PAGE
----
Unsigned opinion editorial, The Oregonian, May 7, 2003
Critics said it would be a lapdog for the Portland Police Bureau. And it’s true that, in its first year of operations, the Independent Police Review Division hasn’t found the occasion to do much snarling. Nevertheless, we think the division has demonstrated that there’s a happy medium between being a poodle and being a pit bull.
The true test of the division, in some ways, will come late this summer, with the much-anticipated release of a report on 32 police-involved shootings and two deaths in custody between 1997 and mid-2000. The recommendations that emerge from that report, and the degree to which Portland police heed the advice, will establish whether citizens will truly get their money’s worth from the $589,000 division.
Police should be open to hearing some new ideas, in light of the police shooting this week that took the life of 21-year-old Kendra James. Police said she was shot after she resisted officers and tried to drive away in a car that had been stopped for a “routine” traffic violation. James’ family has expressed great skepticism about the actions of police, however, and early reports suggest they may have reason to do so.
Admittedly, many police shootings fall into the terrible crevasse that Merrick Bobb, director of the Los Angeles-based Police Assessment Resource Center, has described as “lawful but awful.” Bobb is coordinating Portland’s report on police shootings.
If life-and-death complaints are perhaps the most pressing to resolve, one of the most common complaints over the past year was a simple one — rude behavior. Across the nation, this is a frequent and typical complaint, according to Richard Rosenthal, the former prosecutor who heads the Portland division.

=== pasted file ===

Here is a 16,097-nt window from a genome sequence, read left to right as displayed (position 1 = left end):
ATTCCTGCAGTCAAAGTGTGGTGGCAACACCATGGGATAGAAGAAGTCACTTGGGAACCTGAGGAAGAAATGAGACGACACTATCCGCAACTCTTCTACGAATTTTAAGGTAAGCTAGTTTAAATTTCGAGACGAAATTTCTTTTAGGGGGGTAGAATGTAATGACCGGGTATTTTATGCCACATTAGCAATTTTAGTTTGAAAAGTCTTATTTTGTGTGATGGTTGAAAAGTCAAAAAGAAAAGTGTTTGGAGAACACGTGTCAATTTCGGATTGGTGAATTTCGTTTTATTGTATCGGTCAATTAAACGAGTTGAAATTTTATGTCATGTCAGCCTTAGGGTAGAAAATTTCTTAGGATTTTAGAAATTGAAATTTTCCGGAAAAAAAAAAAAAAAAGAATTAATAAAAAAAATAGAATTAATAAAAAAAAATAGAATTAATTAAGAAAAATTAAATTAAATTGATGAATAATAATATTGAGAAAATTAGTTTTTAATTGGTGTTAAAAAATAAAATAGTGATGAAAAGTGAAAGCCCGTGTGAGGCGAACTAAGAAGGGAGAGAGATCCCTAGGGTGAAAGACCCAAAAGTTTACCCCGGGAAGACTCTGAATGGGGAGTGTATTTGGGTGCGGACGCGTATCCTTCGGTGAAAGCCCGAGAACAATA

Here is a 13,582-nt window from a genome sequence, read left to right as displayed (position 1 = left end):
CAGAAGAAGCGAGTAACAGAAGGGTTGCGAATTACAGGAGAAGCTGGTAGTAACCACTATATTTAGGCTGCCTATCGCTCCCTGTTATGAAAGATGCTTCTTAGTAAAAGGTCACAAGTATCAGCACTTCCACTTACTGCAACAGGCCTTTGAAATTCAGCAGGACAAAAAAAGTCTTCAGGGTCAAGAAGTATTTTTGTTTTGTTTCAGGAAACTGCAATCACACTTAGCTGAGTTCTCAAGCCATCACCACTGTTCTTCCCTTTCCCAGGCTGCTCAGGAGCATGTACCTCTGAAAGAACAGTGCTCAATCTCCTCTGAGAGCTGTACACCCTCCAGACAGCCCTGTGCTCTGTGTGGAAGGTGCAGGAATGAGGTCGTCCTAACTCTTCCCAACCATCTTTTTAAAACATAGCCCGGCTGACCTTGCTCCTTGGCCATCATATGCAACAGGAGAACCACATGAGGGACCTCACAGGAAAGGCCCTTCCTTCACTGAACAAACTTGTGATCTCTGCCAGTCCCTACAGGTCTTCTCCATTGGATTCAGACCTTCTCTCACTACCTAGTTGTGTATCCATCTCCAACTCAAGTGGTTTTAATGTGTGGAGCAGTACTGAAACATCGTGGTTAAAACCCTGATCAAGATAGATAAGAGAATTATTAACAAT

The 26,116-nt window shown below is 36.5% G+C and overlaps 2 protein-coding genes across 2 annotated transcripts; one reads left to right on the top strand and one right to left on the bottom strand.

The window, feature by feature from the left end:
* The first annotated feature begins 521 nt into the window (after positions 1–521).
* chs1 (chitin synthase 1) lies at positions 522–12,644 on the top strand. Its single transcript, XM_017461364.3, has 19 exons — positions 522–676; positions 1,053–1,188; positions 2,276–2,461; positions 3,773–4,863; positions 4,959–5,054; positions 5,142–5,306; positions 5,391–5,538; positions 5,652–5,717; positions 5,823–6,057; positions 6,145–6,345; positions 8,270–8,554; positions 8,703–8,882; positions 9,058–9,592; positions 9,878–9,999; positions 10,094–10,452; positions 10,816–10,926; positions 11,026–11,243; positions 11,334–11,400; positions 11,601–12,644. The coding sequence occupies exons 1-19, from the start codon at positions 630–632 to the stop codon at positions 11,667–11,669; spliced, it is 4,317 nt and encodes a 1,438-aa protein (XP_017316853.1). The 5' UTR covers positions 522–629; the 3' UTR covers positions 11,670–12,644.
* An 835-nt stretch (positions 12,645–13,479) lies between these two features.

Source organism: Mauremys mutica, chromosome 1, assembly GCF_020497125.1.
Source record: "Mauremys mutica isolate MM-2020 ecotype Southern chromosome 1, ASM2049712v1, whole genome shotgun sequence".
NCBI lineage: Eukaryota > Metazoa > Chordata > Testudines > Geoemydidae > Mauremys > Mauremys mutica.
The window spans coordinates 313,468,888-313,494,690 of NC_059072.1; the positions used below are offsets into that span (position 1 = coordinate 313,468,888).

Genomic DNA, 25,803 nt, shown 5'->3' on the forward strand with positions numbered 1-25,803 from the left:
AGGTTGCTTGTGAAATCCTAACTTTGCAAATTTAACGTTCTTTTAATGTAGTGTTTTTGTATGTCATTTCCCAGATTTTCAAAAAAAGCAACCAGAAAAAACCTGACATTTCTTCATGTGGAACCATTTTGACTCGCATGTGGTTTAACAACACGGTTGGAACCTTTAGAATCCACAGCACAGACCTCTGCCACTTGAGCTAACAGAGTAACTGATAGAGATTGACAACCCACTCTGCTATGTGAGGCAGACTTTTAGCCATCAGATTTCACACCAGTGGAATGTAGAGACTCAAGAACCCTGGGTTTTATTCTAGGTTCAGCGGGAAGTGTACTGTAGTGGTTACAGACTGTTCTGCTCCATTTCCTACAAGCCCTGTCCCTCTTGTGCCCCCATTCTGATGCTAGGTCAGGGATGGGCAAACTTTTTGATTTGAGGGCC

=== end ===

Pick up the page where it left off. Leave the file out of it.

The division’s 168-page annual report, provided to the Portland City Council on Tuesday, sorted police complaints in just about every possible permutation, drawing rare praise from Mayor Vera Katz, who called it one of the best reports she’d ever seen. Commissioner Erik Sten, who hasn’t always been a fan of the police, said later that his general sense is that the division is “doing an excellent job.”
Some tension was evident between the managers of the division, however, and the nine-member Citizen Review Committee, set up to hear complaints. Clearly, some in the group are straining at the administrative leash. And yet even these signs of friction seemed to prove critics wrong in imagining that the Independent Police Review Division could never be independent.
We agree with Sten that some friction is inevitable, maybe even healthy. Many citizens will naturally continue to look at the division as offering them a chance to vent. But Rosenthal and Auditor Gary Blackmer, who oversees the division, are more interested in being quietly influential than they are in barking for the sake of barking.
One year isn’t really long enough to judge whether their approach — their hope to be a different sort of police watchdog — is yielding real results. But so far, so good.